This is more evidently so in the case of moral conflicts. Even if, all in all, a course of action, A, is better and more dutiful than B, it does not follow that we are under no obligation at all to do B, that refraining from doing B is completely justified just because B clashes with a greater obligation, that of doing A.

The second reason why Priest’s line of argument for moral and legal contradictions seems to me to be in need of an overhaul is that his choice of principles for juridical and deontic logic is not the best one. He adheres to two principles (where `d‘ means `It is a duty to do’, `p‘ means that it is permissible or licit)


(2) p→q,dp ∴dq

He rejects:


And even (at least implicitly) weakened forms, like


I deem such a choice unfortunate. But I hasten to add that deontic logic is tricky and that such principles among those I now reject which are espoused in Priest’s approach once seemed to me right.

The problem with (1) (aggregation) — which Priest discusses on pp. 238-9 — is that it may be to degree d obligatory to do p, obligatory to degree d’ to do q, but not obligatory at all to do both, if doing both is altogether impossible (perhaps not metaphysically impossible in the sense of an abstract possibility but concretely impossible). This is clear in the case of moral dilemmas. I am obliged to rescue Julia, also to rescue Mariana, but not both, which may be utterly impossible. Perhaps Julia’s claim is higher, perhaps both claims are equal. Whatever I do — since I have not had moral luck — I fail an obligation. But, please, do not blame me for failing to rescue both Julia and Mariana. Do not blame me for failing to help hungry people in Sudan, and in Ethiopia, and in Peru, and in Mozambique, and in Tchad, and in Haiti, and… Blame me for each of those failings separately, not for failing to do the impossible.

Blame the famous young man of Sartrean memory for failing his patriotic duty if he gives preference to his mother, or his filial duty otherwise. Do not blame him for this: failing to comply both with his patriotic and his filial duties.

As for (2), or the closure rule, it gives rise to paradoxes such as the good Samaritan, which Priest thinks can be solved through scope distinctions. I (now) disagree. Many of those distinctions become unbelievable epicycles, while new counterexamples arise which challenge the principle. Yet if we jettison (2) we need something in its place. The main idea is that you are not allowed to do A if doing A prevents someone from fulfilling his duty, or from enjoying his rights. So a causal connection seems to me to be involved here, with a resulting principle of non-hindrance — or something like that.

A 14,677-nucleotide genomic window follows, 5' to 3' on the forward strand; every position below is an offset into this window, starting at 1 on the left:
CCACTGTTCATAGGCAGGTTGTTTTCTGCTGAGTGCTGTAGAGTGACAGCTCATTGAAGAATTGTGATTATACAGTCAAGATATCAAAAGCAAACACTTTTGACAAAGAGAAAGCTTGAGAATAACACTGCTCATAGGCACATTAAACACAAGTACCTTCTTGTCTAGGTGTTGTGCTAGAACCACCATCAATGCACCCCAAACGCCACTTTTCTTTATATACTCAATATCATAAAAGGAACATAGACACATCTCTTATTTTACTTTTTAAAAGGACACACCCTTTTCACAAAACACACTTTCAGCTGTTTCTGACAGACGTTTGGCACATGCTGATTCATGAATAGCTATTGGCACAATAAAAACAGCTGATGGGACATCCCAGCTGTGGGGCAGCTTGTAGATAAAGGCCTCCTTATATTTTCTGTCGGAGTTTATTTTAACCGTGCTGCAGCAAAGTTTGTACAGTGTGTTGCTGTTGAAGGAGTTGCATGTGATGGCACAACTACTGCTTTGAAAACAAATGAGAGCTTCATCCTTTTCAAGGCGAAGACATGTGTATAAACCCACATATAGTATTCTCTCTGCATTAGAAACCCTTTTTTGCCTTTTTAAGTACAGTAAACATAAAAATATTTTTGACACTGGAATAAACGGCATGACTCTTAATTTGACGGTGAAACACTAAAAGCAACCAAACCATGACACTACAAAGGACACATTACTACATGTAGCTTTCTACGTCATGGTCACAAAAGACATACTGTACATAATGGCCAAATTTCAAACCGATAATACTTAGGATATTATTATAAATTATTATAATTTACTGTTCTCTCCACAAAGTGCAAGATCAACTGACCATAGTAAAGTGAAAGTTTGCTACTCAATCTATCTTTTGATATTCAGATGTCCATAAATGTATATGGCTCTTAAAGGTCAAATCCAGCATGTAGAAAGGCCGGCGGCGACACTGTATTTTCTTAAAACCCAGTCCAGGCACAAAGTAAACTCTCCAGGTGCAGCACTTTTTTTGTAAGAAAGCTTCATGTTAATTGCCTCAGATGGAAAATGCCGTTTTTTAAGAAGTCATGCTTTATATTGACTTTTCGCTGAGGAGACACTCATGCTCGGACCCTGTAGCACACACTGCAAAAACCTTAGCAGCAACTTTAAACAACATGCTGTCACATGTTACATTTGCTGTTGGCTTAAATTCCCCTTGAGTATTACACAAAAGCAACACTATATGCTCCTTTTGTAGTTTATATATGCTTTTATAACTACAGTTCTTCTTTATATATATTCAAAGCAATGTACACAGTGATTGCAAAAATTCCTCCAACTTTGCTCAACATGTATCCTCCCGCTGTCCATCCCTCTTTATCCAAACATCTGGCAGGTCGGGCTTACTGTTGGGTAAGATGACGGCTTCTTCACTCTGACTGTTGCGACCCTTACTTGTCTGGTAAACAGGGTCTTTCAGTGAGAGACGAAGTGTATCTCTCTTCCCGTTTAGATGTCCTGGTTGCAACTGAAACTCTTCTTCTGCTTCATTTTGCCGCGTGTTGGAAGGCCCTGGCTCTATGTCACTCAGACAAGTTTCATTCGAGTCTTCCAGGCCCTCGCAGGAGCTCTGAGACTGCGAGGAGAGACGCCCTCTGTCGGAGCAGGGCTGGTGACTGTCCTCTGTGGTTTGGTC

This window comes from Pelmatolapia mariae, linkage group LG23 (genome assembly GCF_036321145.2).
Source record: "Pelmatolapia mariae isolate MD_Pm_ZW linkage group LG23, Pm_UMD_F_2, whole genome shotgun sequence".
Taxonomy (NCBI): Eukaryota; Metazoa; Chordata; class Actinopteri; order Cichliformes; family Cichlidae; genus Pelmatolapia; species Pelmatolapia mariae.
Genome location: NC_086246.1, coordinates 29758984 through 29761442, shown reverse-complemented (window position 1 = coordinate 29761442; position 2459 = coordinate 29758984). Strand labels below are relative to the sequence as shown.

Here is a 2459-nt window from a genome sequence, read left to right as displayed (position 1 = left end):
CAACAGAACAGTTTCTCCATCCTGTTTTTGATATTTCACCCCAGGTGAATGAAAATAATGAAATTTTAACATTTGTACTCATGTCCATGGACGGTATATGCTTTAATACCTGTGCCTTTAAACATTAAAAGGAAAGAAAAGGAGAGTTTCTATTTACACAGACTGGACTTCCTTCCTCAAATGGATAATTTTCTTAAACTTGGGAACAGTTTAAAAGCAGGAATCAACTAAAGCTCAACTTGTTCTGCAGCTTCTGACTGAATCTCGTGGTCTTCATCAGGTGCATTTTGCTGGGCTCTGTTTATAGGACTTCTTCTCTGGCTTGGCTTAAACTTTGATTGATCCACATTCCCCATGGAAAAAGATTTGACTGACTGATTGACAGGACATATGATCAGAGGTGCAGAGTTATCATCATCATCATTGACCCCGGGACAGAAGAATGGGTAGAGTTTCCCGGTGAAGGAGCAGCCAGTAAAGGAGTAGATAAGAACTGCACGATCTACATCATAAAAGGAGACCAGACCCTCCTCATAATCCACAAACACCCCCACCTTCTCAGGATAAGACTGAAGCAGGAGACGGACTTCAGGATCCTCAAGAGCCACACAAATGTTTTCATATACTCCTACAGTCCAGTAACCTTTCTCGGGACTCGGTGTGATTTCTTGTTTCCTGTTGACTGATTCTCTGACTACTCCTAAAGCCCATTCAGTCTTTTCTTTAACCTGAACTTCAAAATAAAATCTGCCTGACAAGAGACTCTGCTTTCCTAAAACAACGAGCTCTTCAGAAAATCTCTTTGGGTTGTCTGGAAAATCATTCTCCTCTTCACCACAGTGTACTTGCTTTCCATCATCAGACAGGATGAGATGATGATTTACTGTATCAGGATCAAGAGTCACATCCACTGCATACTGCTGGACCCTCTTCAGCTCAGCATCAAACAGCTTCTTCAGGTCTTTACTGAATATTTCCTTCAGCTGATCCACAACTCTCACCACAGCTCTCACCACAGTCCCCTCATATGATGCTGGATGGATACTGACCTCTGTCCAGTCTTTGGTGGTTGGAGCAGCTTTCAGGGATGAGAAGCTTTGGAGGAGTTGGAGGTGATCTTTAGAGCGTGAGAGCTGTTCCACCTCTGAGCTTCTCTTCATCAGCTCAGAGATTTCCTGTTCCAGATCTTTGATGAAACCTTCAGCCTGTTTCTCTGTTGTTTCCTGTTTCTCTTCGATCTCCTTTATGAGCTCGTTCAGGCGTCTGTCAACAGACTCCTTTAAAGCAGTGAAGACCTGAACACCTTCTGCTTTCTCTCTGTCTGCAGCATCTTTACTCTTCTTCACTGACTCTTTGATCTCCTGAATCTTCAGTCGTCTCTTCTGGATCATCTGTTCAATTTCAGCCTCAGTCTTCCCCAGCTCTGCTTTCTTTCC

Priest’s argument against (3) is that it multiplies contradictions. Since he adheres to the maxim of avoiding contradictions as far as possible (see below, §9), his line here is parallel to his distrust towards the exclusion principle we have gone into above.

But suppose Jonathan is obliged to A and yet also not permitted at all to A. That means he is bound to A and also completele bound not to A. That is certainly impossible. A course of action is wholly and fully obligatory only if its negation is not obligatory at all.

What is more, without (3) there is no good reason for thinking that moral or legal conflicts entail true contradictions. Priest broaches this subject (pp. 230-1) and replies that, without (3), there may be other reasons why legal conflicts give rise to contradictions. E.g. if X enjoys legal priority — in virtue of some legal disposition — and yet Y also enjoys priority — in virtue of a different disposition –, we can infer that Y does not enjoy priority (since X does) and likewise X does not enjoy priority (since Y does). Each of them both has and lacks priority.

But why? Doubtless a principle is being assumed, something like this: `If somebody else has priority, you do not have priority’. But what is the rationale? And what is its general formulation — applying to other matters, not just to cross-road driving priority? I can only figure out variations of (3). The idea is that, since X has a right to cross before YX is not entirely bound not to cross before Y does — i.e. X is not wolly bound to defer to Y‘s priority; and so, since Y has [to some extent] priority, i.e. the right to cross before X does, and X must (up to a point) defer to such a right, X both has and does not have the duty to give way to Y.

  • 8.– Other grounds for true contradictions

Although Priest tends to focus on a priori grounds for «dialetheias» — except for motion and moral and legal dilemmas — at one point at least he broaches a different reason, namely complying with only some among a variety of criteria for satisfying a predicate. He offers two illustrations, one about temperature, the other on left vs right in politics. The former seems to me extremely dubious but I do not want to discuss it. As for the latter, the idea is that if being left-wing in politics is complying with conditions c1, …, cn, and being right-wing is complying with not-c1, and, …, and not-cn, then a group G which for some 1<j<n satisfies c1, …, cjnot-cj+1, …, not-cn will be both left and not left.

I guess that only a few classicists will be convinced by such an argument. They are likely to rejoinder that being left and being right are contraries, not contradictories, and that G is neither. Call such a reply the «neitherist» ploy.